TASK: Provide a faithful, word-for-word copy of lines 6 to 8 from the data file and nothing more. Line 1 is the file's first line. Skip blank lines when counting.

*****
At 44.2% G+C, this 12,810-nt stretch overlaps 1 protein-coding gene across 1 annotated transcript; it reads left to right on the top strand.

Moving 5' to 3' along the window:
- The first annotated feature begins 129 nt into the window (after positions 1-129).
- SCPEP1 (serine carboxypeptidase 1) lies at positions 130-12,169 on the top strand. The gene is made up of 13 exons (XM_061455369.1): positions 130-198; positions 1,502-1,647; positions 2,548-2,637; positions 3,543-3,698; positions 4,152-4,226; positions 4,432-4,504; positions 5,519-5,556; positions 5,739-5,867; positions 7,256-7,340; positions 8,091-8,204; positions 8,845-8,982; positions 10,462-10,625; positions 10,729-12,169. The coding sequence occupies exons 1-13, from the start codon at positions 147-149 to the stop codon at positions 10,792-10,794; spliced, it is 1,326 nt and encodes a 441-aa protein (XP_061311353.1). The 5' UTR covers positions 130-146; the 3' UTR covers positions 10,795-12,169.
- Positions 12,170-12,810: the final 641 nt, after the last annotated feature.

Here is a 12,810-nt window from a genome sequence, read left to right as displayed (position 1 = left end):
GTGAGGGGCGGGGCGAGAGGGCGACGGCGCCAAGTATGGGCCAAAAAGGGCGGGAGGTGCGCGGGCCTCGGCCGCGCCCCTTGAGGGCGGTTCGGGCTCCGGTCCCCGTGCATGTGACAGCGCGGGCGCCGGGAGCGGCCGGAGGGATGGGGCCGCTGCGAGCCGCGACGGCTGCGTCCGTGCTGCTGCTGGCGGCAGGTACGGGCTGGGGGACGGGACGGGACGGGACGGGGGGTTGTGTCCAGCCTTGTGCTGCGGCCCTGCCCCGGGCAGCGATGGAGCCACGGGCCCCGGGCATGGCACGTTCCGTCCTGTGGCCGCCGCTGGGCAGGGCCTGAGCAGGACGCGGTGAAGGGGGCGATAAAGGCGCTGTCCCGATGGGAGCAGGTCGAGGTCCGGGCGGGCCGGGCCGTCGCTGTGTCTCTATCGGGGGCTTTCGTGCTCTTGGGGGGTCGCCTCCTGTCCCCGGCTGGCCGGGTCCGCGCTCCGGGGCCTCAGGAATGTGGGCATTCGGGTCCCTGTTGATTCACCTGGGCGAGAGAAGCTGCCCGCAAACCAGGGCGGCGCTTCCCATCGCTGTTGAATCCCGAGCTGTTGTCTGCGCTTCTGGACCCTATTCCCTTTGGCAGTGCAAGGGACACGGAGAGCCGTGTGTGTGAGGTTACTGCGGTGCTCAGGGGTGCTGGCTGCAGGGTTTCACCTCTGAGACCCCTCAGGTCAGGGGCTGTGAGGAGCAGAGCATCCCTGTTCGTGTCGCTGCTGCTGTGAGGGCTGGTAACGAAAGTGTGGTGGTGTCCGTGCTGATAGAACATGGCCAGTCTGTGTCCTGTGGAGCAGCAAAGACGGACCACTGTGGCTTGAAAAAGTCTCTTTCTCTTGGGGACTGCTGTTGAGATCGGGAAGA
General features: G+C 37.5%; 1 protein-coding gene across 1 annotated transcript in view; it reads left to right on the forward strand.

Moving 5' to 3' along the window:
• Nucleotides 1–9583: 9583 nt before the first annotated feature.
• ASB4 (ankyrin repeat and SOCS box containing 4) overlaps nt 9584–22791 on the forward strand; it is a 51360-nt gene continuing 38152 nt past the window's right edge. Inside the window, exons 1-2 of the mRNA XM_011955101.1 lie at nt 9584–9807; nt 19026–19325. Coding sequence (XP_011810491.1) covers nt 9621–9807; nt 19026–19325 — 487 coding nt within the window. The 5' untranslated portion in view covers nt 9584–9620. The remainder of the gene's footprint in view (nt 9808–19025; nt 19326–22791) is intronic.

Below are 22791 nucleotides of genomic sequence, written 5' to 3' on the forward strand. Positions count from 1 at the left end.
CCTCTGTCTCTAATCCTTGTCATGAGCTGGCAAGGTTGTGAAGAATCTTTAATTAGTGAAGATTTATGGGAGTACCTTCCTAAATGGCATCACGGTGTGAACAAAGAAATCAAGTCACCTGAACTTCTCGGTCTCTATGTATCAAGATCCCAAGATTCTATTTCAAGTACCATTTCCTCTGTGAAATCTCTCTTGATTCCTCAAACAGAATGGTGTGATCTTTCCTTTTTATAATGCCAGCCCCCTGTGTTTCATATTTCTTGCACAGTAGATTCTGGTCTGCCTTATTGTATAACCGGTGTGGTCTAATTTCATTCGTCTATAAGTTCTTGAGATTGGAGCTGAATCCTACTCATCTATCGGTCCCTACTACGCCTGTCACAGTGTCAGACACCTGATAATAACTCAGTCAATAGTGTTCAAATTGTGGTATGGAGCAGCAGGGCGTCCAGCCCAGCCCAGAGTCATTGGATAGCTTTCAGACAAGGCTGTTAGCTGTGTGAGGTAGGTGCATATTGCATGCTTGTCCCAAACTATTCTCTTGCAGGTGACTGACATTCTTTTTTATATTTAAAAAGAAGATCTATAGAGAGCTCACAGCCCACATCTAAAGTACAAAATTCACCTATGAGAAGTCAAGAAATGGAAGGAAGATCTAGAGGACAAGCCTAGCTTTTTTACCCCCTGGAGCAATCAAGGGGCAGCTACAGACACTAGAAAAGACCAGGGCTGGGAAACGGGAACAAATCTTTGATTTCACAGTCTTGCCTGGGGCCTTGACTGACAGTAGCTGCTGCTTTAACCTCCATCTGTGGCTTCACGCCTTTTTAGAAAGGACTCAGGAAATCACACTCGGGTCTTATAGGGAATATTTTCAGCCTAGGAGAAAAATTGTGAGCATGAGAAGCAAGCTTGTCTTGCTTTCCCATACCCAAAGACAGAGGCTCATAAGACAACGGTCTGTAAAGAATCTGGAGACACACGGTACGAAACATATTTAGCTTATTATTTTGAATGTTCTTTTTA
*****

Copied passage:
Here is a 12,810-nt window from a genome sequence, read left to right as displayed (position 1 = left end):
GTGAGGGGCGGGGCGAGAGGGCGACGGCGCCAAGTATGGGCCAAAAAGGGCGGGAGGTGCGCGGGCCTCGGCCGCGCCCCTTGAGGGCGGTTCGGGCTCCGGTCCCCGTGCATGTGACAGCGCGGGCGCCGGGAGCGGCCGGAGGGATGGGGCCGCTGCGAGCCGCGACGGCTGCGTCCGTGCTGCTGCTGGCGGCAGGTACGGGCTGGGGGACGGGACGGGACGGGACGGGGGGTTGTGTCCAGCCTTGTGCTGCGGCCCTGCCCCGGGCAGCGATGGAGCCACGGGCCCCGGGCATGGCACGTTCCGTCCTGTGGCCGCCGCTGGGCAGGGCCTGAGCAGGACGCGGTGAAGGGGGCGATAAAGGCGCTGTCCCGATGGGAGCAGGTCGAGGTCCGGGCGGGCCGGGCCGTCGCTGTGTCTCTATCGGGGGCTTTCGTGCTCTTGGGGGGTCGCCTCCTGTCCCCGGCTGGCCGGGTCCGCGCTCCGGGGCCTCAGGAATGTGGGCATTCGGGTCCCTGTTGATTCACCTGGGCGAGAGAAGCTGCCCGCAAACCAGGGCGGCGCTTCCCATCGCTGTTGAATCCCGAGCTGTTGTCTGCGCTTCTGGACCCTATTCCCTTTGGCAGTGCAAGGGACACGGAGAGCCGTGTGTGTGAGGTTACTGCGGTGCTCAGGGGTGCTGGCTGCAGGGTTTCACCTCTGAGACCCCTCAGGTCAGGGGCTGTGAGGAGCAGAGCATCCCTGTTCGTGTCGCTGCTGCTGTGAGGGCTGGTAACGAAAGTGTGGTGGTGTCCGTGCTGATAGAACATGGCCAGTCTGTGTCCTGTGGAGCAGCAAAGACGGACCACTGTGGCTTGAAAAAGTCTCTTTCTCTTGGGGACTGCTGTTGAGATCGGGAAGA
General features: G+C 37.5%; 1 protein-coding gene across 1 annotated transcript in view; it reads left to right on the forward strand.